Rosaline Callaghan is a poet who lives in Derry.
I live in Derry with my darling Tuxedo rescue cat, Beannacht – Blessing .
Before I started writing poetry full-time, I was a barrister and, before that, had a
range of different jobs; juggling employments at whim to travel and quell the far-away
sickness. My mother suggests my theme tune should be ‘I was born under a
Just to shake things up, at age 58, I was diagnosed with Hereditary Amyloidosis –
which originates from a 15-mile ribbon of coastline on North West Donegal; with
50,000 people affected worldwide where it was dispersed by the Irish Diaspora – a
progressive, ultimately fatal disease for which there was no hope until recently. The
gift of a game-changing, gene-silencing treatment is bestowed upon me by lovely
nurses who administer infusions to me, every three weeks, in my home.
I hold my lineage in other ways too, having travelled extensively throughout Ireland,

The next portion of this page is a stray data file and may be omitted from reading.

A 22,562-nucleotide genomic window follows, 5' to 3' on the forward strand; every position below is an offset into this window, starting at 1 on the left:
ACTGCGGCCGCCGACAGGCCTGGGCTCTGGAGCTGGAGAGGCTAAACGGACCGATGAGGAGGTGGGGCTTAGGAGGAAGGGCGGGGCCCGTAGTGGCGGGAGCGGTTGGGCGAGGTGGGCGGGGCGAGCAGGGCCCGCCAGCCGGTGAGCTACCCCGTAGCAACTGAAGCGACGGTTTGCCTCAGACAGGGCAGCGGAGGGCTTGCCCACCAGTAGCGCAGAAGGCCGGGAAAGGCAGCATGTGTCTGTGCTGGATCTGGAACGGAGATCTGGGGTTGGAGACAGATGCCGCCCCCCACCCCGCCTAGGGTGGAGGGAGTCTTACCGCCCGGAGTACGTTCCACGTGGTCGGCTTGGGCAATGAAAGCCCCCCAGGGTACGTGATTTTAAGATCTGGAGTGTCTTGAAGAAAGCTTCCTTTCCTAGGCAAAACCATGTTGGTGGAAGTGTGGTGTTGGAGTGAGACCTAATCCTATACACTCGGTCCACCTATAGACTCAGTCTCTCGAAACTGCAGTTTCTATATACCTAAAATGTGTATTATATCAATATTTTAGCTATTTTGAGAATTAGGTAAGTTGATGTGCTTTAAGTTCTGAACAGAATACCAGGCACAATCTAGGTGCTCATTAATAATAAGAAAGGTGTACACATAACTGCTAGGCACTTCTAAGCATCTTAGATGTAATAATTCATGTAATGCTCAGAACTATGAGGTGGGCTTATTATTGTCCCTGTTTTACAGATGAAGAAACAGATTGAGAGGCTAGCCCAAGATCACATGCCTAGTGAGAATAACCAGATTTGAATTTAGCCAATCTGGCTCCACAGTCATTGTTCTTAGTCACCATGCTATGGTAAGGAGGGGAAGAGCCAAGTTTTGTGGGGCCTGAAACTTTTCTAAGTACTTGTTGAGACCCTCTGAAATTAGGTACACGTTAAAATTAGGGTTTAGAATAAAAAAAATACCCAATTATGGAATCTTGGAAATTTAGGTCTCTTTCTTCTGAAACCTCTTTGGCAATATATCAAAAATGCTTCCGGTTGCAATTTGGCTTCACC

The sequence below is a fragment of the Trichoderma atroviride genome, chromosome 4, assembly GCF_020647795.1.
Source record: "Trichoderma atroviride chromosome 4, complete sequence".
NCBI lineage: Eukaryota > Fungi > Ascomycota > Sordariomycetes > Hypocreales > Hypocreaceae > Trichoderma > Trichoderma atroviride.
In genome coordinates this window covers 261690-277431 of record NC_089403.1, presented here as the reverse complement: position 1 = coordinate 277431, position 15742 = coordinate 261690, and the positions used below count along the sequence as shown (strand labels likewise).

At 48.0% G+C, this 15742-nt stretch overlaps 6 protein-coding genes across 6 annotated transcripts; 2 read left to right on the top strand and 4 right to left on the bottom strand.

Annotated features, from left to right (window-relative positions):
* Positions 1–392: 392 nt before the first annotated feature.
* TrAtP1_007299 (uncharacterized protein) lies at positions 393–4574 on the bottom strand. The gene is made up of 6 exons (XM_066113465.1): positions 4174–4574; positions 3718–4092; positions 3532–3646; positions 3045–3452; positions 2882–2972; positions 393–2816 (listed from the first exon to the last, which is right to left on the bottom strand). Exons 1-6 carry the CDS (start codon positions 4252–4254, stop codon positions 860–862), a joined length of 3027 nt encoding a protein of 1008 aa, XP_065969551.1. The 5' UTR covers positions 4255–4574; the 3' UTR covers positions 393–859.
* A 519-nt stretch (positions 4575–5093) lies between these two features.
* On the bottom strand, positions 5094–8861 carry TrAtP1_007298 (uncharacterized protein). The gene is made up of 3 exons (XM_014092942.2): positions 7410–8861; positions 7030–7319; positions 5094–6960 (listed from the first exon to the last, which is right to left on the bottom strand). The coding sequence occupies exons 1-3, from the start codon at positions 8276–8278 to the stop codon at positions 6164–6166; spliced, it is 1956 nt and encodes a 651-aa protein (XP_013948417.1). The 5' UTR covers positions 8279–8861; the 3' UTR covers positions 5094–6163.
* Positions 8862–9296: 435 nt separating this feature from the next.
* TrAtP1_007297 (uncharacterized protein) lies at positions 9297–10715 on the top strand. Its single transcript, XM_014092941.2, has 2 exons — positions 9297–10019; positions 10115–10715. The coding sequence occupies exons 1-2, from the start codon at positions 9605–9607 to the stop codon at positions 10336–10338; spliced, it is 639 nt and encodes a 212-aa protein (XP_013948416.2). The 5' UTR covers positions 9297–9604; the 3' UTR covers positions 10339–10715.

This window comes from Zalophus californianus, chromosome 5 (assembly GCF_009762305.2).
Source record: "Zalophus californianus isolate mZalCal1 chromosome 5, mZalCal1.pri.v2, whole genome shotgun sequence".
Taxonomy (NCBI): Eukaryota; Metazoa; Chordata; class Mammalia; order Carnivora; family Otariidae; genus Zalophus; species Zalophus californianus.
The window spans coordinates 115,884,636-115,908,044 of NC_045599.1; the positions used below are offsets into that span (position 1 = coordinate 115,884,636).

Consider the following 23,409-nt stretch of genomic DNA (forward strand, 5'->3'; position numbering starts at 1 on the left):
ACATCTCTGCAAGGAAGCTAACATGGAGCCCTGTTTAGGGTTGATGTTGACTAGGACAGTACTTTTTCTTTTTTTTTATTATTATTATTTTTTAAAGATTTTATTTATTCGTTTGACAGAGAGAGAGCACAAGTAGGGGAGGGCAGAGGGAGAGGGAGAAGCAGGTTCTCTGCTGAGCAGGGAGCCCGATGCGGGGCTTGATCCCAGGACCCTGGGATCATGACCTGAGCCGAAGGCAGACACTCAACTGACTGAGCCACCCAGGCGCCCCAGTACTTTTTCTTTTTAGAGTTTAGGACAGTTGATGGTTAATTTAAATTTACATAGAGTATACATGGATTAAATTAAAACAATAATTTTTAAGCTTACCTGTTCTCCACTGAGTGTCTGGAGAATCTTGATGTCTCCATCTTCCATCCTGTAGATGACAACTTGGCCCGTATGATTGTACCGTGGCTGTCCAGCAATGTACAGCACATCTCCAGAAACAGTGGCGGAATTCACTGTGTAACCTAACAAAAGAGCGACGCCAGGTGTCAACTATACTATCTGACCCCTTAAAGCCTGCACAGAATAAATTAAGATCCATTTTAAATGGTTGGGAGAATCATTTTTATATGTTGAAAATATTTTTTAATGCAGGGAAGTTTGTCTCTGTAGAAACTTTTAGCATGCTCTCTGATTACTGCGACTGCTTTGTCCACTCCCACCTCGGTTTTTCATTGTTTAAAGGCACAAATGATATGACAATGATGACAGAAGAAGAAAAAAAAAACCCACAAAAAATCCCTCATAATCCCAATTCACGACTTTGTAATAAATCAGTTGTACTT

soaking in her culture, traditions, history, myths and mystery, and they form the
touchstone of my inspiration.
Poetry can be of both personal and cultural consolation. In Chinese, the word poem
is made up of two different characters – one meaning temple , the other meaning
word – a combination of language and the sacred. In Irish, the word for poem is dán,
which can also mean a talent, a gift, or destiny, and I believe there is a more
pronounced, collective call for the wisdom and consolation of poetry for the strange
times in which we have found ourselves as a species.
I am 61, scared of heights and five feet tall. My time is now divided between an
Amyloidosis support group I founded, writing, ignoring housework, killing
houseplants, building a website – Wild Storyteller – and cuddling my cat – when he’s
not in his cat cave behind the telly.